This got me to thinking about my time and experiences with EAC. I truly loved going to school there and I received so much from my two semesters as a full time student. My folks could not afford to send me to college, so I worked and saved through high school, and pretty much for the rest of my life. I worked for Inspiration Copper the summer I graduated from high school saving enough money to go to school, but not enough to do so “in style”. I had no car, no bike, but I did buy a small portable typewriter for $70. Thankfully many of the social activities at both the college and the Institute were free so I had an enjoyable social life, but I could not afford an activity ticket or tickets to sporting events, so I never actually witnessed the Gila Monsters play in any sport.
My first semester (fall of 64) I worked as a dorm proctor in the brand new Mark Allen Hall, as I recall this gave me and my
roommate, close friend Grant Wilbur, free rent on our dorm room. We worked for local farmers cleaning ditches and “chopping” cotton (which means hoeing the weeds out of the cotton fields without actually damaging the cotton plants) and any other labor that someone would pay us to do. We couldn’t afford a full meal ticket for the cafeteria so we bought one that let us eat a few times a week. We also collected as much in the way of crackers, catsup, fruit, and such as we could to have in our dorm room, since there was no cooking allowed there. Catsup tastes pretty good on crackers when you're hungry. For breakfast each morning I went over to the Thatcher Drug Store soda fountain and for ten cents had a coke float (we called it “the breakfast of
We had a rather bad experience one night when a few of our friends from Miami got to drinking and raising a ruckus in their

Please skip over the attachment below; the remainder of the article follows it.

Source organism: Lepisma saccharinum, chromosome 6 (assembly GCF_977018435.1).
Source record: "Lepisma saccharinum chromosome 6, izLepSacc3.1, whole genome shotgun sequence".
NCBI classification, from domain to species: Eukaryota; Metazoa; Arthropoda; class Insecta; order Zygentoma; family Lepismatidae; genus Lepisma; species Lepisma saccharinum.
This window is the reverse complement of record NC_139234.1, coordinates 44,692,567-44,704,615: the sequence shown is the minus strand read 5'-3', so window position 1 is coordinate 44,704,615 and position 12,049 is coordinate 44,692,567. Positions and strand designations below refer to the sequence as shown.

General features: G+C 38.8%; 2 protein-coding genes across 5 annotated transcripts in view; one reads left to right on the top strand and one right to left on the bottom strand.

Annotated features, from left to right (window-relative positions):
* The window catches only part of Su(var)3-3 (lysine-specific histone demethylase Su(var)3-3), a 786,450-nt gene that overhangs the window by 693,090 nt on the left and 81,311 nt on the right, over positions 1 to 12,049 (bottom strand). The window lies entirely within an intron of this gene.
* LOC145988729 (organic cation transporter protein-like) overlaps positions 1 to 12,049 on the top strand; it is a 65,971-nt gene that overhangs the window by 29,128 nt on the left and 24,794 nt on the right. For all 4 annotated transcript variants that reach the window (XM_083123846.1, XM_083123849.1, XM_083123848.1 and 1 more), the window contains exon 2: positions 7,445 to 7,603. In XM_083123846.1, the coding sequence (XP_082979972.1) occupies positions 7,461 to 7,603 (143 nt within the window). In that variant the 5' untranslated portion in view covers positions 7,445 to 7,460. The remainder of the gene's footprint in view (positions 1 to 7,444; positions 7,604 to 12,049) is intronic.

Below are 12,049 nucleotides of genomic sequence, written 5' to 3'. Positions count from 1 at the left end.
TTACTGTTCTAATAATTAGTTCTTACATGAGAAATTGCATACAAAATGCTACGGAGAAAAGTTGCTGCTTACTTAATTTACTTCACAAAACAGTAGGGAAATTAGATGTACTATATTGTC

room, so in our role as proctors we asked them to quiet down. They said OK, but almost immediately fired it back up. This time when we went to talk with them they pulled knives on us, and it was obvious they were drinking, so we called the Dean of Students and told him. The security and Thatcher police came and took care of the situation. We decided a free room
wasn’t worth that kind of trouble, so we moved out of the dorm and rented a room in the old motel that was at the corner of Main Street and Stadium Avenue. It meant that we now could cook, and we could still use our meal ticket five times per week. So we bought eggs, bread, and milk, and had a bit more robust diet than we had before.
I enjoyed the classes, particularly my chemistry and engineering drawing classes. I fondly remember several of my instructors, but the one that saved my bacon was Lorenzo Flake, who taught calculus. I was doing just fine in the class and then one day I realized I didn’t have a clue what he was talking about. I studied hard, read the book, took copious notes, but was soon failing the class. I finally told him I was having trouble and he had me come in during his office time, we did this for the rest of the semester, and because of his patience and willingness to help me, he pulled me back up to a passing grade.